Sunday, 13 July 2014

Russell's Principia: Paradox, Axiom Systems & Set Theory

Russell's Paradox 
Bertrand Russell’s paradox wasn't taken as some little pleasurable game or puzzle. It "forced logicians to recast set theory and logic in a different way". Why was that? Because it kept ‘creeping in’ to set theory and logic generally. Despite that, logicians wanted to "still retain the bulk of what was useful and descriptive in the original systems" (326).

It was largely as a result of Russell’s Paradox, and the desire to create a solid foundation for mathematics, that Russell himself and Whitehead wrote the Principia Mathematica. At the heart of this book we can say is

"his first full-scale attempt to describe all of mathematics as a formal axiomatic system – an organisation of mathematical ideas based on a small number of statements assumed to be true".

No doubt this too was influenced by the success and structure of Euclid’s geometrical system as well as by the work of Frege, Cantor and others.

Axiomatic Systems

At the core of an axiomatic system is a short list of simple statements called axioms. What do they do? They're combined in specifically defined ways to derive a much larger set of statements called theorems... 

No. No, what are axioms? Not what do they do.

Anyway, forget the axioms themselves, what about the axiom system or systems to which they belong? What are they? More to the point, what did Russell and Whitehead want from their axiomatic system or systems? Take these examples:

i) A system powerful enough to derive sophisticated statements about mathematics as theorems.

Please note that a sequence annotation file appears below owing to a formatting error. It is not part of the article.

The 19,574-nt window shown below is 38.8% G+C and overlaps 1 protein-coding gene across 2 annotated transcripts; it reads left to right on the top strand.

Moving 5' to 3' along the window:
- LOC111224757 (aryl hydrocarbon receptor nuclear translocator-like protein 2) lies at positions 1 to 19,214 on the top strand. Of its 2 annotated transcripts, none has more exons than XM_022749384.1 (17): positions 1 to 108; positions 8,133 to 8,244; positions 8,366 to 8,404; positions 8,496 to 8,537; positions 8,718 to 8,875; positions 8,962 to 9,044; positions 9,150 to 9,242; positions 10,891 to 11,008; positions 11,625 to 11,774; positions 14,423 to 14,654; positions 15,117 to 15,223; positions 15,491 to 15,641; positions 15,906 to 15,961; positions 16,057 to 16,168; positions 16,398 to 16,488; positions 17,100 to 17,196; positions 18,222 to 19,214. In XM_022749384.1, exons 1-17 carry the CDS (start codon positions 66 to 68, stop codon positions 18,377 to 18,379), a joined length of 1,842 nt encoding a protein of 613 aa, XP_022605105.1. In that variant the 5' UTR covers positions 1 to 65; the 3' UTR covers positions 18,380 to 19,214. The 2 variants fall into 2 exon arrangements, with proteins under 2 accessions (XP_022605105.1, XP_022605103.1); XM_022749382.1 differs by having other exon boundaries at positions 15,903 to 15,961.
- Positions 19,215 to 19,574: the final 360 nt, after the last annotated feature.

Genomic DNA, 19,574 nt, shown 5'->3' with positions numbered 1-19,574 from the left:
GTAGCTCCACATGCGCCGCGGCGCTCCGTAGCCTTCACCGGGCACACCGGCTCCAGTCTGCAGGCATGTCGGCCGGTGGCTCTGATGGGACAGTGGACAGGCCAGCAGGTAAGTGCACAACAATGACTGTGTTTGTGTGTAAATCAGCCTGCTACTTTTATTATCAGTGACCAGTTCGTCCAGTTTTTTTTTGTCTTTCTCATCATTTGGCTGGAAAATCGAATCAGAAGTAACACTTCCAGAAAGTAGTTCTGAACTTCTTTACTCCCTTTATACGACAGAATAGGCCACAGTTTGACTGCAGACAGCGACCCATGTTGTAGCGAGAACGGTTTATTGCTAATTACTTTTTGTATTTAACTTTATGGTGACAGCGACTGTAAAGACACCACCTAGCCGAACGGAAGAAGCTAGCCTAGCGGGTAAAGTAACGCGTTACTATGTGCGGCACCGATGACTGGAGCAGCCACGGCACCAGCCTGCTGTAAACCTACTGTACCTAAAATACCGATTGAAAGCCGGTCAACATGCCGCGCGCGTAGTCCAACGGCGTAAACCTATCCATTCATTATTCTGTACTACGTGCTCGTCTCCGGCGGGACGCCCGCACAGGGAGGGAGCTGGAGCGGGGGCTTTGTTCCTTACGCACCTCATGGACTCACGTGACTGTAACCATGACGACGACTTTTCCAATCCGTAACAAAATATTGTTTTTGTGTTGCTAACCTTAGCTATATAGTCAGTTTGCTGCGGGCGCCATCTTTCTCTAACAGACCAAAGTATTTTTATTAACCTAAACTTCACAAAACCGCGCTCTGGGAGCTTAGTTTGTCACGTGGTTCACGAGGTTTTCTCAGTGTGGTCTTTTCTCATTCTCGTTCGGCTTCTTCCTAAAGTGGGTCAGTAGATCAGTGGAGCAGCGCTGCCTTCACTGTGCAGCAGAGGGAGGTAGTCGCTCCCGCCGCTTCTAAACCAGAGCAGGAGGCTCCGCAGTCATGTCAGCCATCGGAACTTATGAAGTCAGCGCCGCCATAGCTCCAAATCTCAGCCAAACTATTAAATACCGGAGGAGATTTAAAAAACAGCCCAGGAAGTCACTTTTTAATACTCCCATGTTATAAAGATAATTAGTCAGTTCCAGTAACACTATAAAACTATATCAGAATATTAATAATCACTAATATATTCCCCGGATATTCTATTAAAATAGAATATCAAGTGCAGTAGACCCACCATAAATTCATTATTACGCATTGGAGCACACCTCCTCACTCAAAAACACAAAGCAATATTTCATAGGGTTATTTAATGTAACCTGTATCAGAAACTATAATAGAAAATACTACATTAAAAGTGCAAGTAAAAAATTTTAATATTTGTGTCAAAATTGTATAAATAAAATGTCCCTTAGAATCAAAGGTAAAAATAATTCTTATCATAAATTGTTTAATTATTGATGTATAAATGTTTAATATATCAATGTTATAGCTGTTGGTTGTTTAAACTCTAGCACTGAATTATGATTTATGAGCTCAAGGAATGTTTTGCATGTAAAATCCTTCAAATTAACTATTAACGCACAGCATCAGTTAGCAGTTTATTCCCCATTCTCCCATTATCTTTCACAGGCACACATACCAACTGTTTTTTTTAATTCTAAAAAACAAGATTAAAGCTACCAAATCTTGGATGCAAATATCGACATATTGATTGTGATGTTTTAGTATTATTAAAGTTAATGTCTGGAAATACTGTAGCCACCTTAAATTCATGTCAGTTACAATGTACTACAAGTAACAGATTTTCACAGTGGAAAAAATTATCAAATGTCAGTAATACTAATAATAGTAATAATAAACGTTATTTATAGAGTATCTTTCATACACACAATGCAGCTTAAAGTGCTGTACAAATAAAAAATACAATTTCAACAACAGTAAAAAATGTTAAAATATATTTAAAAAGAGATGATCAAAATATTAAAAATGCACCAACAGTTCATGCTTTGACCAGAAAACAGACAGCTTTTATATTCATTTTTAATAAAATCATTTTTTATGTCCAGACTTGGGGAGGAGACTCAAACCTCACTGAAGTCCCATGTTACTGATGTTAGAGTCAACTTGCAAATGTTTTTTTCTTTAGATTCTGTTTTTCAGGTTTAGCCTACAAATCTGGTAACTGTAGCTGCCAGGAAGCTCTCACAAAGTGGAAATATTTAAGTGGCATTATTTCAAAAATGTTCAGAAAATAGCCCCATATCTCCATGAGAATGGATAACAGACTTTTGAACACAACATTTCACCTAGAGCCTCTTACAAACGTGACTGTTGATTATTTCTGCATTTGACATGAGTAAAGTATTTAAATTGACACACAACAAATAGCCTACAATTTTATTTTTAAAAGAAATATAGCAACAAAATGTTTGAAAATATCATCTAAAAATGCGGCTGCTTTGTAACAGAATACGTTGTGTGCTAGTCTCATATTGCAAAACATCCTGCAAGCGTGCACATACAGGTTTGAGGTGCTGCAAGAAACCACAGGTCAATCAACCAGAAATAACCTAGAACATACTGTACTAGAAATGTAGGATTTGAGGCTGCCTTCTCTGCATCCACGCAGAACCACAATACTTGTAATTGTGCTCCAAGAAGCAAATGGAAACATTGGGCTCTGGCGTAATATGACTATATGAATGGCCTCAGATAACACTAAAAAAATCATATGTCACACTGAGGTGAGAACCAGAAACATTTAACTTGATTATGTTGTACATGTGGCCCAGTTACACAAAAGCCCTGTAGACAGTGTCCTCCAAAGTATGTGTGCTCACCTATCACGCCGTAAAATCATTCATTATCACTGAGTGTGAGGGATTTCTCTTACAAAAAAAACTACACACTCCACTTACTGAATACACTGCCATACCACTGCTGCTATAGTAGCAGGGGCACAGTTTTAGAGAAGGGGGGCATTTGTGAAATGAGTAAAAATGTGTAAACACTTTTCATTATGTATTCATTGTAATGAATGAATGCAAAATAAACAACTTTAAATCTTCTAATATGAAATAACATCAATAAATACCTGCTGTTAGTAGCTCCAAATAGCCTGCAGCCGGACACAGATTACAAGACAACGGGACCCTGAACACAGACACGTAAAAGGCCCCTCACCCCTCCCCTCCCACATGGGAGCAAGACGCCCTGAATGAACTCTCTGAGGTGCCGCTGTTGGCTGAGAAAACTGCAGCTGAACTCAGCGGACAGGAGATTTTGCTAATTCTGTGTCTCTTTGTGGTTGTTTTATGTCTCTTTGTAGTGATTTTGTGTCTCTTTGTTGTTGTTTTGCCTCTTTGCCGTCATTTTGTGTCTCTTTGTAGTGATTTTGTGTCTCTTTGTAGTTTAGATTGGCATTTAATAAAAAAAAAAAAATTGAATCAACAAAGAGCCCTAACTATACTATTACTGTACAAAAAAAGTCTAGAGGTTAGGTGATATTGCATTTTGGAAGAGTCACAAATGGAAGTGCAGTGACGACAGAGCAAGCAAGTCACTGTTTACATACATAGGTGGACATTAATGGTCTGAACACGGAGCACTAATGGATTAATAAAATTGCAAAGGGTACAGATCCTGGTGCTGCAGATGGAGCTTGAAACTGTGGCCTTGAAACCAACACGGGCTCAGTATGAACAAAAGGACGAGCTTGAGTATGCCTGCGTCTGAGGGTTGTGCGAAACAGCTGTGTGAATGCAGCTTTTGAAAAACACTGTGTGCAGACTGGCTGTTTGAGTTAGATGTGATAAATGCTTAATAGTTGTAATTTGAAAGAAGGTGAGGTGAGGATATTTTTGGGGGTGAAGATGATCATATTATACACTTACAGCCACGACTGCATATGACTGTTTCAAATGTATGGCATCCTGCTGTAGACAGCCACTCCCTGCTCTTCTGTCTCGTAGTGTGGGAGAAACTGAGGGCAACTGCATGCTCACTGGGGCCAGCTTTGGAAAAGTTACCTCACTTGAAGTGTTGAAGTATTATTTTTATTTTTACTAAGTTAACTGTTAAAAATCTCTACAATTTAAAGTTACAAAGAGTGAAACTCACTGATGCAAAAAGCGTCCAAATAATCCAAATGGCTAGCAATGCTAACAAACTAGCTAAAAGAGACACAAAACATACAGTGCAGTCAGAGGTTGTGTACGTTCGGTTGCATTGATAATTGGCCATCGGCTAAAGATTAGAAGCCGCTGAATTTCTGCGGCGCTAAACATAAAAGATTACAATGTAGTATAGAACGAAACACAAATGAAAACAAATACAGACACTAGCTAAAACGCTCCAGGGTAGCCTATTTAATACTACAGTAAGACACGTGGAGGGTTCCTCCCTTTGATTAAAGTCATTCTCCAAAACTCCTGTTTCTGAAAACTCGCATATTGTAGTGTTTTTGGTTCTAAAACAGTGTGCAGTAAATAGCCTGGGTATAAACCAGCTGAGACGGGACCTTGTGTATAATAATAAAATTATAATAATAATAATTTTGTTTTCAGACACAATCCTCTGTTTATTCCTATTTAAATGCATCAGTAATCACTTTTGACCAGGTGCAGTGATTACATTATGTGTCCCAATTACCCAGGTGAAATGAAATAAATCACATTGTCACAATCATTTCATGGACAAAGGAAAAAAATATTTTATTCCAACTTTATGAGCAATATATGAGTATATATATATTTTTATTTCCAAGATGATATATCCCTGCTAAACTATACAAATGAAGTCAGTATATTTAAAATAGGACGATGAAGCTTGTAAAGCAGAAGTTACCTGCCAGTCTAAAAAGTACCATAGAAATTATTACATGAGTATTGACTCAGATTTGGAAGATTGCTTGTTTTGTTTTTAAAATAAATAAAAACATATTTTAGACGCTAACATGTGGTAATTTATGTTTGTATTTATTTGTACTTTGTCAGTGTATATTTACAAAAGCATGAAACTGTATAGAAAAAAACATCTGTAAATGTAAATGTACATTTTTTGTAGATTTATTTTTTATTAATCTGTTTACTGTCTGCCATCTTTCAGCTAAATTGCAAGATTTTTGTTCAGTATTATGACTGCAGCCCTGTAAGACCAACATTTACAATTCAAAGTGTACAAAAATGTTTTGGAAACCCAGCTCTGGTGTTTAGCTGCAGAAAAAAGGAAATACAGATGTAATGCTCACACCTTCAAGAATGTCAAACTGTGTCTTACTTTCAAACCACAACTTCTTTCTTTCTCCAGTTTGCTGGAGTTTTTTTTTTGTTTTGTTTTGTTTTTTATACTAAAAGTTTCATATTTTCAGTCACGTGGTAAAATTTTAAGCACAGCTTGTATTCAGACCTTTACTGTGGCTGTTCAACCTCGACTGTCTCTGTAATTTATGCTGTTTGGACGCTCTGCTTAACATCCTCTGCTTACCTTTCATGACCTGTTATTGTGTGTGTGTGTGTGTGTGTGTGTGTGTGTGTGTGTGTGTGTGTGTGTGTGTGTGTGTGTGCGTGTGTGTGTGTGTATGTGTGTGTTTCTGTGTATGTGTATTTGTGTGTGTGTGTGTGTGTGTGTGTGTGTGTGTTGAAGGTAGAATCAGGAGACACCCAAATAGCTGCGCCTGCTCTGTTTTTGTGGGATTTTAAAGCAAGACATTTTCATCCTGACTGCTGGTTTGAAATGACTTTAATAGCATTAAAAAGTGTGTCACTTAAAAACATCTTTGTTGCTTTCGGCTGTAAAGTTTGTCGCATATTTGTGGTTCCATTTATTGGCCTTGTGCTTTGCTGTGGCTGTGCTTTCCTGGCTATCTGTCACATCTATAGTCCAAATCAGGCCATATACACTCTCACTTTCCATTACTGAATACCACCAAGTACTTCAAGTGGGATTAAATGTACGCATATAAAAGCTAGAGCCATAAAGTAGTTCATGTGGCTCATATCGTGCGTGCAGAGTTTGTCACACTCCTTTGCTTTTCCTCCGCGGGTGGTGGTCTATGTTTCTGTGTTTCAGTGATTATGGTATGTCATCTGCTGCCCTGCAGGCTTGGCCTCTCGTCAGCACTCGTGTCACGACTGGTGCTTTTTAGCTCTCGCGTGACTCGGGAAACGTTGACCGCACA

ii) A system that avoided all inconsistencies, such as Russell’s Paradox.

iii) A system which could show that all possible mathematical truths could be derived as theorems.

Number iii) is quite amazing. A single system from which all possible mathematical truths could be derived as theorems. Would that have really been just a single axiomatic system rather than a collection of systems?

It can now be said that "their system also eliminated paradoxes of self-reference, such as Russell’s Paradox" (326). Perhaps this isn't surprising since it was his own paradox he was trying to counteract. However, the writer goes onto say

"whether the Principia Mathematica could avoid all inconsistencies and provide a method to derive all of mathematics remained to be seen". (326)

According to Gödel, I thought that this proved to be impossible. However, the writer only talks about eliminating all ‘inconsistencies’. Perhaps that is achievable. After all, Gödel’s proof shows that we can't have both overall consistency and overall completeness. So perhaps in Russell and Whitehead’s case we do have total consistency, without completeness. Clearly Principia Mathematica didn't and couldn't deliver both consistency and completeness!

In retrospect we can now say that even

"though the axiom set of the Principia did solve the problem of Russell’s Paradox, in practice it was awkward, so it didn’t catch on with mathematicians". (327)

Set Theory

This was something that the young Quine realised in those early days. However, a different set of axioms solved the same problem. This well-known and important set of axioms is called the Zermelo-Frankel axioms (ZF axioms). It solved the problem of Russell’s Paradox and other problems of self-reference by "distinguishing sets from more loosely defined objects known as classes" (327).

How did these axioms do that?

I think that primarily it was a case of Frankel’s Foundation Axiom which showed that sets can never have other sets as members. Perhaps Russell’s Theory of Types and Tarski’s ideas about meta-languages and object-languages are also connected to the solution of Russell’s Paradox and other self-referential paradoxes. In any case, today

"the words set theory usually refers to one of several versions of set theory based in the ZF axioms". (327)

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